Recently, Wootton et al. compared the results of three methods for their ability to differentiate vancomycin-susceptible isolates from VISA and heteroresistant VISA (hVISA) strains: the CLSI vancomycin agar screen method; an agar screen method that uses Mueller-Hinton agar containing 5 μg/ml of teicoplanin; and the macro-Etest, a method that uses vancomycin and teicoplanin Etest strips on brain heart infusion agar seeded with an inoculum suspension equivalent to a 2.0 McFarland standard (10). These methods were compared to population analysis, which is considered the gold standard for the identification of hVISA. It is difficult to compare the results of their study with the results of our study because their strains were grouped by MIC categories that overlap the current CLSI criteria; i.e., vancomycin-intermediate strains were those for which the MICs were ≥8 μg/ml, heteroresistant strains were those for which the MICs were 1.5 to 4 μg/ml, and susceptible strains were those for which the MICs were ≤1 μg/ml. The success of the macro-Etest method in that study was contingent upon the definition of a VISA isolate as one for which the vancomycin MIC was ≥8 μg/ml.
When the MIC results for a large number of organisms are close to the susceptible or intermediate breakpoint, as is true in this study, it is possible to have excellent essential agreement but relatively poor category agreement. Our data show that when the MICs range from 2 to 8 μg/ml, Etest, the MicroScan system, and the Phoenix system tended to give higher vancomycin MIC results than the broth microdilution reference method; agar dilution, the Sensititre system, and the Vitek 2 system tended to give results lower than those obtained by other methods, even though the essential agreement of all the methods was excellent (Table (Table2).2). When the organisms responsible for the category errors were retested on newer panels for the MicroScan, Phoenix, Sensititre, and Vitek 2 systems, category discrepancies continued to occur, despite the excellent essential agreement.
Recognition of intermediate vancomycin resistance among S. aureus isolates can be medium dependent (8).When we used Mueller-Hinton broth from a different manufacturer with the broth microdilution reference method, the results yielded approximately 5% minor errors (Table (Table3)3) compared to the results obtained with the gold standard broth. Although subtle differences in the performance of the susceptibility testing methods could be because of differences in the media or the concentrations tested, such as the half intervals of the Etest, all the VISA isolates tested in our study (i.e., isolates with vancomycin MICs of 4 to 8 μg/ml with BMIC-Difco) produced MICs of ≥2 μg/ml by the other test methods. Therefore, to increase the rate of detection of VISA strains in the laboratory, the laboratory could consider testing all S. aureus isolates with vancomycin MICs of 2 μg/ml by an alternate method. Unfortunately, the vancomycin agar screen test was not very sensitive for detecting strains when the vancomycin MICs were 4 μg/ml. For the users of automated systems, Etest may be a good alternative testing method because it detected 44 of 45 (97.8%) VISA isolates.
In a recent review, Appelbaum (1) suggested that S. aureus strains for which the vancomycin MICs are 1 or 2 μg/ml and that are isolated from patients who are failing vancomycin therapy with a glycopeptide should be investigated further. Some isolates with vancomycin MICs in this range have been identified as having vancomycin heteroresistance and have been associated with therapeutic failures (8). Although it is true that efforts to investigate these isolates further would likely identify more vancomycin-intermediate strains, most clinical laboratories are unaware of poor treatment outcomes that would trigger further investigation. Furthermore, given that the modal vancomycin MIC of S. aureus isolates in the United States is 1.0 μg/ml, as reported in several surveillance studies (5-7) and in additional data at the EUCAST website (http://www.eucast.org), testing of all strains with vancomycin MICs of 1.0 μg/ml would be burdensome. Limiting of further testing by any of the test methods evaluated in the present study to strains with vancomycin MICs of 2 μg/ml may be more feasible.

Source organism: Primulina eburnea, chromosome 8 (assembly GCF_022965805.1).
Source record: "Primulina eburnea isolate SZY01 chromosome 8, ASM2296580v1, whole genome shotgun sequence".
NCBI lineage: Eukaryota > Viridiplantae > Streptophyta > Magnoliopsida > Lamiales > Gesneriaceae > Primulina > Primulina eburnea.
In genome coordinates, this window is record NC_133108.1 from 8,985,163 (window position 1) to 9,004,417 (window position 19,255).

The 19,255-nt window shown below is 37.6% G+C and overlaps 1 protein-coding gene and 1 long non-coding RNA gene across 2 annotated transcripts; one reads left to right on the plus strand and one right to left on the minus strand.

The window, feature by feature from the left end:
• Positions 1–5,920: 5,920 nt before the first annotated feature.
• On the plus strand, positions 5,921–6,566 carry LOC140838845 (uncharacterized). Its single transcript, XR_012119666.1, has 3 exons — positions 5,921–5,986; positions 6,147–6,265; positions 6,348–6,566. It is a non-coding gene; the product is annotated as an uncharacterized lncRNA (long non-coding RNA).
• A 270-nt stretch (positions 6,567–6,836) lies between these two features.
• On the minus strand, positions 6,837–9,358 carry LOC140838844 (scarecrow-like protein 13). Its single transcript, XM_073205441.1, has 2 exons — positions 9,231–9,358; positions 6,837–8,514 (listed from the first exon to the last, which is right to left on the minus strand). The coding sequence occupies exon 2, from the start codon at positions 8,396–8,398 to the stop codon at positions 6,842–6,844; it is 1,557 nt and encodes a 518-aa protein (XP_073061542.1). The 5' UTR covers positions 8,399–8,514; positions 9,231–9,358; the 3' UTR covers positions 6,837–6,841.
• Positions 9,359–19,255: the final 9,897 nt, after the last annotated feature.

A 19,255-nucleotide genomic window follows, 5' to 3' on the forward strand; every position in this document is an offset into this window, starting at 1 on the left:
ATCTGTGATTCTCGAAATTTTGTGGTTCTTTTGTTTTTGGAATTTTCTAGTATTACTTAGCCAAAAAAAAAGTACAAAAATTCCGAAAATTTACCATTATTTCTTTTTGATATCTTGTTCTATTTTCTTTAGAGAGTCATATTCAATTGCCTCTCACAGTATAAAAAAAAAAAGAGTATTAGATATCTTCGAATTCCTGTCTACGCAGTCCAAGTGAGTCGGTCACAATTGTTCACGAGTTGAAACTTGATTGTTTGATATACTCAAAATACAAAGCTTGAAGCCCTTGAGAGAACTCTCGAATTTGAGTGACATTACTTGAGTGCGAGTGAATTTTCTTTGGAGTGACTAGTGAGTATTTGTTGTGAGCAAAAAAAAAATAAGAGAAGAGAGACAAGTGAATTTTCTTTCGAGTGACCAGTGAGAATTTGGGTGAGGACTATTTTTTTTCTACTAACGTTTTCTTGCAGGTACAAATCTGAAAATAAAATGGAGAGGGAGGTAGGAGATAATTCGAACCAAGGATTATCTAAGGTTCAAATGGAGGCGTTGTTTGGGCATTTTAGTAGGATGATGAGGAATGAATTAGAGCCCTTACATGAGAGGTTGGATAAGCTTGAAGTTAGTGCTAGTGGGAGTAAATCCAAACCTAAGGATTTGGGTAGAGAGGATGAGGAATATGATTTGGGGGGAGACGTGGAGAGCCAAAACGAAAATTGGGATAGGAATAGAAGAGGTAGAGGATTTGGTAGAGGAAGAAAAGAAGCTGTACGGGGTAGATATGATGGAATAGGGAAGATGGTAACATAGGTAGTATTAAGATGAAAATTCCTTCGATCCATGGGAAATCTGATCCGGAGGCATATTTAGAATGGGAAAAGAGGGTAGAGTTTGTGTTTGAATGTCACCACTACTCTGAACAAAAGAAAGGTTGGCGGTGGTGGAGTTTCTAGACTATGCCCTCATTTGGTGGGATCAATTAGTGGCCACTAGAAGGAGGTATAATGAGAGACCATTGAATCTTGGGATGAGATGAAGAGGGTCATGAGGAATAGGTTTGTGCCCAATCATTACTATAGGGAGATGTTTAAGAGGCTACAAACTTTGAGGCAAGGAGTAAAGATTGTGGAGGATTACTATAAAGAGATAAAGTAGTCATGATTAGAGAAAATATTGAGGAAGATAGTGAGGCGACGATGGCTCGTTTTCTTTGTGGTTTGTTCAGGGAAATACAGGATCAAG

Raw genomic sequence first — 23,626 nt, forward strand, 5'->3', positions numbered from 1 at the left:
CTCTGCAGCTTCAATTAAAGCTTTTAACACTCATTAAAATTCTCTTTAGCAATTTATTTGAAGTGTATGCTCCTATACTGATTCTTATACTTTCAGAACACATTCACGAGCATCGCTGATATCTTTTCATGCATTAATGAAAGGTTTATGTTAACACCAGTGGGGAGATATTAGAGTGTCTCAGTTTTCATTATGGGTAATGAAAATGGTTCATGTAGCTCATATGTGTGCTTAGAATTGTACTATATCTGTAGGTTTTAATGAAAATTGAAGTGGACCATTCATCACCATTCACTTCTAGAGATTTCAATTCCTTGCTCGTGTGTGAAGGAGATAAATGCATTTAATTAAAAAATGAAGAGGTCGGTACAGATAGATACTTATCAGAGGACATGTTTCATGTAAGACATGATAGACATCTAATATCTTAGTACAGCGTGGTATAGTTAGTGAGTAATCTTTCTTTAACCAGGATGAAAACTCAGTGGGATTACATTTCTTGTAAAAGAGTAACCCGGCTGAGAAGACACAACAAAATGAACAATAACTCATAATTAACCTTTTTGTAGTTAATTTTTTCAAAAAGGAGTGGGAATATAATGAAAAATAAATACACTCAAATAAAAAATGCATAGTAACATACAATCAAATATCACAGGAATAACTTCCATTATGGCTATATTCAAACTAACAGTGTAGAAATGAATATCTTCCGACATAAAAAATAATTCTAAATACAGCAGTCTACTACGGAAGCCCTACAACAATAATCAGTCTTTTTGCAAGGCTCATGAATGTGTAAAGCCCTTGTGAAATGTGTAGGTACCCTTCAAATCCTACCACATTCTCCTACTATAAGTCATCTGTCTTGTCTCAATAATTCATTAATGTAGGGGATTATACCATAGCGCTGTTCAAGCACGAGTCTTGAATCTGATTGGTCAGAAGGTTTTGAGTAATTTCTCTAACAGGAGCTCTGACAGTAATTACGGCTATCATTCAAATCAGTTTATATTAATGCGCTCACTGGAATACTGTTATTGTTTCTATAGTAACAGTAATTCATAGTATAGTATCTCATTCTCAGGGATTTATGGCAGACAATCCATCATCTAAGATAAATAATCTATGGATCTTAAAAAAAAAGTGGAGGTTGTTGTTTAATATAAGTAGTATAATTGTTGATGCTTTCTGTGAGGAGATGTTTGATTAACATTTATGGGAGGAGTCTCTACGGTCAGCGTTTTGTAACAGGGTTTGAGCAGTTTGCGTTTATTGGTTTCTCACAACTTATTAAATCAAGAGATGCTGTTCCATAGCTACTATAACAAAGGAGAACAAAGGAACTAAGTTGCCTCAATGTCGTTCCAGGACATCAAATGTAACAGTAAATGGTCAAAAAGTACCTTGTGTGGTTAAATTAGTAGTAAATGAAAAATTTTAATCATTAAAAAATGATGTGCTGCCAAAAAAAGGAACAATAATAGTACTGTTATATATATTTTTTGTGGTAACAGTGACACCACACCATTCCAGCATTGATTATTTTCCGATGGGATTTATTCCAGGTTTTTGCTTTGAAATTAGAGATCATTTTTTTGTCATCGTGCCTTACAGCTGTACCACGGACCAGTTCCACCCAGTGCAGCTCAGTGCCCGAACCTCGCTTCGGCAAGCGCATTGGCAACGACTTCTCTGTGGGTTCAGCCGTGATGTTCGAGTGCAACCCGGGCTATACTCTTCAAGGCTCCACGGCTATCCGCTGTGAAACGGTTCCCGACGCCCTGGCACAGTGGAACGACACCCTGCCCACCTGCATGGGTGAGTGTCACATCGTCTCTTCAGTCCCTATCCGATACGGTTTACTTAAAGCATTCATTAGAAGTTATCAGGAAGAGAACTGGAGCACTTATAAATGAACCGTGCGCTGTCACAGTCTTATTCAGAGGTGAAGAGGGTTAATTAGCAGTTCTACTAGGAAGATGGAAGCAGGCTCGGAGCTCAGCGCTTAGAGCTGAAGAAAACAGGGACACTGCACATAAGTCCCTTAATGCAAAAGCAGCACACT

In summary, with the exception of the Vitek Legacy system, the performance characteristics of all the MIC susceptibility testing methods, when they were measured by essential agreement, were excellent. However, the Phoenix system, Etest, and the MicroScan system tended to yield MIC results 1 dilution higher than those obtained by the broth reference method; and agar dilution, the Sensititre system, and the Vitek 2 system yielded results that were 1 dilution lower than those obtained by the broth reference method. The Vitek Legacy system gave no MIC results of 4 or 8 μg/ml, and thus, it is difficult to compare the results obtained with the Vitek Legacy system with those obtained by the reference method. The disk diffusion test did not distinguish vancomycin-intermediate strains from vancomycin-susceptible strains, and the vancomycin agar screen lacked sensitivity for strains with MICs of 4 μg/ml. Clinical laboratories may enhance their ability to detect S. aureus isolates with reduced susceptibility to vancomycin by performing further testing (e.g., by the vancomycin Etest) with isolates for which the MICs are 2 μg/ml with one of the commercial systems evaluated in the present study.
The use of trade names is for identification purposes only and does not constitute endorsement by the Public Health Service or the U.S. Department of Health and Human Services.
The findings and conclusions in this report are those of the authors and do not necessarily represent those of the Centers for Disease Control and Prevention.
Published ahead of print on 6 April 2009.